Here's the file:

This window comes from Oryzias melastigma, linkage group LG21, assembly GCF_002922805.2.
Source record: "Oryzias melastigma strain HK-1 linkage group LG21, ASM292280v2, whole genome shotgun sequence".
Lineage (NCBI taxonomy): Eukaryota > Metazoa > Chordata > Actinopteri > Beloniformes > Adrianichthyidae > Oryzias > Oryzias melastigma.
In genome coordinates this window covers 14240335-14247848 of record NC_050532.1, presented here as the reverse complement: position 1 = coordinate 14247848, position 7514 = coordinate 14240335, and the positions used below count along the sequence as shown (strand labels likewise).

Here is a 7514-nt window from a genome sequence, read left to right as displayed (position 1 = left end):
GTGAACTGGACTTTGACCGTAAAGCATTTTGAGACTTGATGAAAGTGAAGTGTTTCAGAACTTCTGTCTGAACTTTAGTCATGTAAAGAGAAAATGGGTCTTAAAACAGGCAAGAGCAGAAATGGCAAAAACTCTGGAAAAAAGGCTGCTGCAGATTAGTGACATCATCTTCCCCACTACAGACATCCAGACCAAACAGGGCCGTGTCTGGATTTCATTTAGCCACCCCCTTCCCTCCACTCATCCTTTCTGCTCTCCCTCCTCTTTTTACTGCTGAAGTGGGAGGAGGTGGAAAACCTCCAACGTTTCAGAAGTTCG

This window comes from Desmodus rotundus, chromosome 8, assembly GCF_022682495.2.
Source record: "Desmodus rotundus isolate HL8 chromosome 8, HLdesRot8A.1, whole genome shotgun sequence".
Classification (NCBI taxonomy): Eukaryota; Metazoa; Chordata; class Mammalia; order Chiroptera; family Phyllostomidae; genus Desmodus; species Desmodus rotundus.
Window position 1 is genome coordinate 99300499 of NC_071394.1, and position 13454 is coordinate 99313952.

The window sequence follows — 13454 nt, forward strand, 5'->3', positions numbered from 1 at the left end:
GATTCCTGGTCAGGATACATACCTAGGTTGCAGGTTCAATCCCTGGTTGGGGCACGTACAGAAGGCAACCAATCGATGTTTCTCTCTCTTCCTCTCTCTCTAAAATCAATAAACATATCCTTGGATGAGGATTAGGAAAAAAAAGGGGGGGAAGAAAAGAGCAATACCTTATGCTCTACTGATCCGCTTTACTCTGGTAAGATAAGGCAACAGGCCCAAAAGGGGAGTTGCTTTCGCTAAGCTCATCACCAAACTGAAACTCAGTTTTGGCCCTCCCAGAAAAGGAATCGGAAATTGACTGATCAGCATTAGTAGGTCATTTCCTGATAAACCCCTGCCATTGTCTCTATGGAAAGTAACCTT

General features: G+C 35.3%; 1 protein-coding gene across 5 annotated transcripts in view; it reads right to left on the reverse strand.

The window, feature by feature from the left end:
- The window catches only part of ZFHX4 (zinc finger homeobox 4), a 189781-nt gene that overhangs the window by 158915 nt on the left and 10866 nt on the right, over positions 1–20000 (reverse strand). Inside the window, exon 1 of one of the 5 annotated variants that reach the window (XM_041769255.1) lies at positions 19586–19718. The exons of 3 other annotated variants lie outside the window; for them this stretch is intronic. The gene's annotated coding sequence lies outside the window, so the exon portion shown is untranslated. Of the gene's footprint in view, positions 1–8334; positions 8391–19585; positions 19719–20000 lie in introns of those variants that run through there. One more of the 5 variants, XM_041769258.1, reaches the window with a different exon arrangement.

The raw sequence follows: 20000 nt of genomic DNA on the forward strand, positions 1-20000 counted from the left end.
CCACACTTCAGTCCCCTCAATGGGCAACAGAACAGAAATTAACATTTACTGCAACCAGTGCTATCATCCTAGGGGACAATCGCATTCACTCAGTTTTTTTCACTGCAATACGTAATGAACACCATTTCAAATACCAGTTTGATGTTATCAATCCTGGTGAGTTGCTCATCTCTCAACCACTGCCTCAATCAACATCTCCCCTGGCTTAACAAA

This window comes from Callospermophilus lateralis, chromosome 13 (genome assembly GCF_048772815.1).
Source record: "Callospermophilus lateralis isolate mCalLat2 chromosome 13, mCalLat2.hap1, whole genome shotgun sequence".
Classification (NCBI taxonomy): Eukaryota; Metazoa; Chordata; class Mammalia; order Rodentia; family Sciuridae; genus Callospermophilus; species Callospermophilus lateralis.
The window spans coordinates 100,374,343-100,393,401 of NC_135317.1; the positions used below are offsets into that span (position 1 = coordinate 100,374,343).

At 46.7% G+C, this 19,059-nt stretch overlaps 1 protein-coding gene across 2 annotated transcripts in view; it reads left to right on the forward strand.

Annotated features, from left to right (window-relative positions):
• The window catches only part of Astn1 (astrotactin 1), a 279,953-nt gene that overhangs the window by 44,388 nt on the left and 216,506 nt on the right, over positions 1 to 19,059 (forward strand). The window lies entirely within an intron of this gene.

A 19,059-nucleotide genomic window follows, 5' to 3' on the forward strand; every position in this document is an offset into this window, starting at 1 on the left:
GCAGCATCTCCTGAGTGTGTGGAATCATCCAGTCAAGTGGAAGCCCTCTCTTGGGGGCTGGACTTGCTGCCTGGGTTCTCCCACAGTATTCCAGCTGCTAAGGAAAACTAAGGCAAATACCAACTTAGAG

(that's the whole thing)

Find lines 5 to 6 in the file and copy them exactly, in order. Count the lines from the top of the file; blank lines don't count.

Here is a 7514-nt window from a genome sequence, read left to right as displayed (position 1 = left end):
GTGAACTGGACTTTGACCGTAAAGCATTTTGAGACTTGATGAAAGTGAAGTGTTTCAGAACTTCTGTCTGAACTTTAGTCATGTAAAGAGAAAATGGGTCTTAAAACAGGCAAGAGCAGAAATGGCAAAAACTCTGGAAAAAAGGCTGCTGCAGATTAGTGACATCATCTTCCCCACTACAGACATCCAGACCAAACAGGGCCGTGTCTGGATTTCATTTAGCCACCCCCTTCCCTCCACTCATCCTTTCTGCTCTCCCTCCTCTTTTTACTGCTGAAGTGGGAGGAGGTGGAAAACCTCCAACGTTTCAGAAGTTCG